Now You See Me
Directed by Louis Leterrier, 2013
John: There are three types of movies. 1) Thought-provoking ones that often end in an unexpected way to throw the meaning and significance of the theme on the shoulders of the viewer. Think Ingmar Bergman…Felini.
Spanky: We wouldn’t waste our time on these, right John? Continue reading
Brad Anderson, writer/director, 2008
HOOK: Edgy Hitchcock-like paranoia Unlimited.
STORY: “Sexy Beast” Ben Kingsley is a crooked Russian cop in the twisted
He's not just Gandhi anymore!
fate of American couple Jessie (Emily Mortimer) and Roy (Woody Harrelson) who have been conducting charitable work for their church in China. Their journey crosses frigid Siberia, as well as the metaphorically darker, colder regions of lust and greed.
GOSSIP: Brad Anderson, best known for his movie The Machinist (in which Christian Bale lost 63 pounds doing the lead), played Don in “A Chorus Line” at the Berald Schoenfeld Theatre, New York City—he was paid in beef-jerky.
JOHN: This is a must see masterpiece. The plot will leave you shaking your head in astonishment for days after. It is tight, clever, full of little touches, and comes to a satisfying climax with that ironic turn at the end that was always so satisfying in Hitch’s movies. And the casting! If you though you could never take the hempy Woody Harrelson seriously, this is the part he was born to play. And the range of emotions Emily Mortimer and Eduardo Noriega can conjure within minutes will take your breath away. The people in the story start out normal, become suspicious, then creepy—and we in the audience are the ones who feel guilty. Russian paranoia without the communists.
GO GO GO GO (4 GOs out of four)
I loved the little foreshadowing in the dining car when a fellow passenger tells the young American couple how customs authorizes cutting off two toes of a tourist because of a visa discrepancy…then he gets up and hobbles off. Or the way Harrelson is suddenly missing at an early stop—this would be the entire plot of a lesser movie. But in this case, it neatly parallels later, more shocking events. The storyline reminded me of a Patricia Highsmith novel (she wrote Strangers on the Train, The Remarkable Mr. Ripley) in which a miner indiscretion leads a character further and further outside the law until the consequences are unbearable. Trans-Siberian hurtles us back to those glorious tales of intrigue that populated the film screen in the 30s and 40s. (By the way, I added that part about “beef jerky.” I love that shit.)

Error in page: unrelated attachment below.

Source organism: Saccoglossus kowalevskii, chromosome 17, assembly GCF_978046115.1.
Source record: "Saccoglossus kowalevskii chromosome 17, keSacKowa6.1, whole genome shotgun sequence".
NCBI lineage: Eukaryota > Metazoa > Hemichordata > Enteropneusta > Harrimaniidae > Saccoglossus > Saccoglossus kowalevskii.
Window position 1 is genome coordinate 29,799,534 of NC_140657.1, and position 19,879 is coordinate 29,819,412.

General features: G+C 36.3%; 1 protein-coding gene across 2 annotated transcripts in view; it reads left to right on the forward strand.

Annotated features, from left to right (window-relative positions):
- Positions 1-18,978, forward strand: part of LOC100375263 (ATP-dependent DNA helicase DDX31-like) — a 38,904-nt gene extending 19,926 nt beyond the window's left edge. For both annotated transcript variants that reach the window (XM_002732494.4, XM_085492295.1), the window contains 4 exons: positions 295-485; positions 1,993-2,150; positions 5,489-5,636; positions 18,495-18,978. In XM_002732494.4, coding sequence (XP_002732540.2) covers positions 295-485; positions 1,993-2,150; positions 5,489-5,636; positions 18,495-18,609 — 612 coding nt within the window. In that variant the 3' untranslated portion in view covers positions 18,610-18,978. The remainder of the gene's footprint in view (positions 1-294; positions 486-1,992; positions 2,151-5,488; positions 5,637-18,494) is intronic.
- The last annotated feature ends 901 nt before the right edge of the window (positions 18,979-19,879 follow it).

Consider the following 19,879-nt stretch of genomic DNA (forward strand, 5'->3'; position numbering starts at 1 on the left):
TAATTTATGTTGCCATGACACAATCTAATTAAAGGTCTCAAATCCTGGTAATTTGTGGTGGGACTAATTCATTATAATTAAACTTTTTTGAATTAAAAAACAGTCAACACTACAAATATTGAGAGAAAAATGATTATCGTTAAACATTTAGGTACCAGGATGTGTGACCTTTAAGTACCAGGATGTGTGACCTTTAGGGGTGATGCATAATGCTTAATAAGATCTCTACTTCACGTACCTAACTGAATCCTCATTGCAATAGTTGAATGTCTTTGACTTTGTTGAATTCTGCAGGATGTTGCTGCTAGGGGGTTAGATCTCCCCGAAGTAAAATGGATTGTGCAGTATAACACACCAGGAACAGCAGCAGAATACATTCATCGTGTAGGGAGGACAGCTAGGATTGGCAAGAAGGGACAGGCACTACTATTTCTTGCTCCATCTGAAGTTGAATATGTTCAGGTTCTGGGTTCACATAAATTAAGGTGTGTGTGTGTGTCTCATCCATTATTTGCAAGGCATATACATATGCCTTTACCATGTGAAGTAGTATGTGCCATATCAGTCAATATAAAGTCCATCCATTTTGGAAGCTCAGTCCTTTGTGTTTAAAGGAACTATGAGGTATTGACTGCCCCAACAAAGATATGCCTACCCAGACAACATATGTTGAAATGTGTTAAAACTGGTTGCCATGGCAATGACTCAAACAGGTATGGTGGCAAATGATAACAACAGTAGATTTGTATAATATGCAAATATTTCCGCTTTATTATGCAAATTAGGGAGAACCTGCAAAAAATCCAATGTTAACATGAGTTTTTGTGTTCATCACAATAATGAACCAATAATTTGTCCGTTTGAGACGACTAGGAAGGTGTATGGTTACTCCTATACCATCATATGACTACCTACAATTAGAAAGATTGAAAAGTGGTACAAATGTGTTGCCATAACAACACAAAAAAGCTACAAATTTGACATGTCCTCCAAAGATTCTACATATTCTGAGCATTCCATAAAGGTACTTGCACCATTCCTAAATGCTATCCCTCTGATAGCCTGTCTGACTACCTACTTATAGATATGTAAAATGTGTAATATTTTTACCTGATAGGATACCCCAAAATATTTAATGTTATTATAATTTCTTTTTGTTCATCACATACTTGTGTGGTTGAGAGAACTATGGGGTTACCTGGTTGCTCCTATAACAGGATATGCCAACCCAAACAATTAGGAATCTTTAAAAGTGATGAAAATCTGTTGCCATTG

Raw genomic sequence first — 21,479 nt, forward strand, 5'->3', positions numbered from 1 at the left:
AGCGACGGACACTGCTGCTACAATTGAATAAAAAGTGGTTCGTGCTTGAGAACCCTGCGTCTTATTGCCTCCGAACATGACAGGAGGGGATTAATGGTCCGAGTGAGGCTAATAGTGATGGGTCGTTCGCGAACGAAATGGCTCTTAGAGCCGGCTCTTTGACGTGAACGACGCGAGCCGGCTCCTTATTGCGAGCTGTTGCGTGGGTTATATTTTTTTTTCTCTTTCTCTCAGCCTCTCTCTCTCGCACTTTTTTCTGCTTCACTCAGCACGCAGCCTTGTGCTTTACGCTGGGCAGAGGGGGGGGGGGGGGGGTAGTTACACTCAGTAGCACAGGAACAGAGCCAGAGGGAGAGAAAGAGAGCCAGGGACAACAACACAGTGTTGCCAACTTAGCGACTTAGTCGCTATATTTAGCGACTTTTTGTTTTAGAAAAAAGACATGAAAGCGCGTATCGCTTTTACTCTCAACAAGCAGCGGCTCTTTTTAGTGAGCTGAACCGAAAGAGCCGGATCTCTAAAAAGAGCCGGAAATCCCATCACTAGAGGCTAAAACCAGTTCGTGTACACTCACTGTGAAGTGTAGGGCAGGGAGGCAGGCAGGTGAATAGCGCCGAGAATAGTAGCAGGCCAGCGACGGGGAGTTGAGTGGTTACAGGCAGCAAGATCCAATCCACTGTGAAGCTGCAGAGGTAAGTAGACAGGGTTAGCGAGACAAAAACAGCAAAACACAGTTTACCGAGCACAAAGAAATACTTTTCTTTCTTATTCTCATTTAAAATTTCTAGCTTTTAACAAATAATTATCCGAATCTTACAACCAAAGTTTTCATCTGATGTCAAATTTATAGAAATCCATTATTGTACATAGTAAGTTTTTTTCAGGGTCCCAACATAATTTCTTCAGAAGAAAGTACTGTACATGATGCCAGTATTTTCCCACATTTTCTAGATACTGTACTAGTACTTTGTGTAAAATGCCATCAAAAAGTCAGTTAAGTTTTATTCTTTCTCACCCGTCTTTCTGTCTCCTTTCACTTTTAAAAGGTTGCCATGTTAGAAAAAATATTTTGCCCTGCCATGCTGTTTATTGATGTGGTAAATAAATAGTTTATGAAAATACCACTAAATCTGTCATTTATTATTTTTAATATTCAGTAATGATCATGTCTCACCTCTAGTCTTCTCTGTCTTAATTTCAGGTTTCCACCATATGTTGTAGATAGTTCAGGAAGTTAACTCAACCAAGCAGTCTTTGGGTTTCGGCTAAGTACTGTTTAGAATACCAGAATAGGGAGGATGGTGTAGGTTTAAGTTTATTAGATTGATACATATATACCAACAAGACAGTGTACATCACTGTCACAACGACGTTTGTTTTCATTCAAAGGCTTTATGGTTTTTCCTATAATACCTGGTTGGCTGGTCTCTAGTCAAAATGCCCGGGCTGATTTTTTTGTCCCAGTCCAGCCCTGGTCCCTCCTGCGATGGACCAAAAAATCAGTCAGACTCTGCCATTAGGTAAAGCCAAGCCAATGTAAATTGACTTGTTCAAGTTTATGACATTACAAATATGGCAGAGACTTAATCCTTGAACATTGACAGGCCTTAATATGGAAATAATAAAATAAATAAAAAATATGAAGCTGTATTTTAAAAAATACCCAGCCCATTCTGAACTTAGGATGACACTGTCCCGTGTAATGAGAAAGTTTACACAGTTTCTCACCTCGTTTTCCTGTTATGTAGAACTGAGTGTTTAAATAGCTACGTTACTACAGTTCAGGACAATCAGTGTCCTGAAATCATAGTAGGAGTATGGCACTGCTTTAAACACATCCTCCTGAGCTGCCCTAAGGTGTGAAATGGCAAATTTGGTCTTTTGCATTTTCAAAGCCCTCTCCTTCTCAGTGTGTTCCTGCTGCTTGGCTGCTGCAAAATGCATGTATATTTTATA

“TWO PAWS UP” (4 BARKs out of four)
KEEPERs: “Cut off all my demons and my angels might die too.”
Posted in Alfred Hitchcock, cult films, dogs, film, film classics, film noir, John Lehman, Jokes & Fun, movie review, movies
Tagged Ben Kingsely, Brad Anderson, Eduardo Noriega, Emily Mortimer, Greed, Hitchcock, Lust, Paranoia, Patricia Highsmith, Siberia, Strangers on the Train, The Machinist, The Remarkable Mr. Ripley, Trans-Siberian, Woody Harrelson
A SCANNER DARKLY, Richard Linklater, director, 2006
HOOK: This is not a stoner drug movie, not a stoner drug movie, not a stoner drug movie.
STORY: 300 hours of art work (painting over every frame) for each minute of film was needed to turn this movie into a graphic novel (as if members of this cast weren’t cartoonish enough).
GOSSIP: Guess who Winona Ryder’s real life godfather was? Timothy Leary. Does that explain everything or what?
JOHN: The format doesn’t really fit the internal conflict of the story’s characters, but the technology does go where no film has ever gone before, and the effect is somewhat mesmerizing. I think Downey Harrelson and Rory Cochrane have a little too much fun, and Keanu Reeves just seems to be pissed he isn’t in another film. My advice: Read the story instead.
GO GO (2 GOs out of four)
SPANKY: I feel like I just escaped from “Polar Express.” This manic movie based on the Philip K. Dick story is guaranteed to give you a splitting headache. Robert Downey Jr. and Woody Harrelson are typecast as druggy nuts. Undercover cop Keanu Reeves is doing a surveillance on himself (how paranoid is that), and the interpolated rotoscoping animation makes Winona Ryder seem even more spacey, if possible. She suffers from aphenphosmphobia (fear of being touched). Too talkie, too darkly! Chasing your tail for an hour is more exciting.
“TWO PAWS DOWN” (1BARK out of four)
KEEPER: “Are you getting any cross-chatter between right and left brain hemispheres?”
Posted in cult films, dogs, film, horror, John Lehman, movie review, movies
Tagged A Scanner Darkly, Graphic Novels, Keanu Reeves, Philip K. Dick, Richard Linklater, Robert Downey Jr, Rory Cochrane, Timothy Leary, Winona Ryder, Woody Harrelson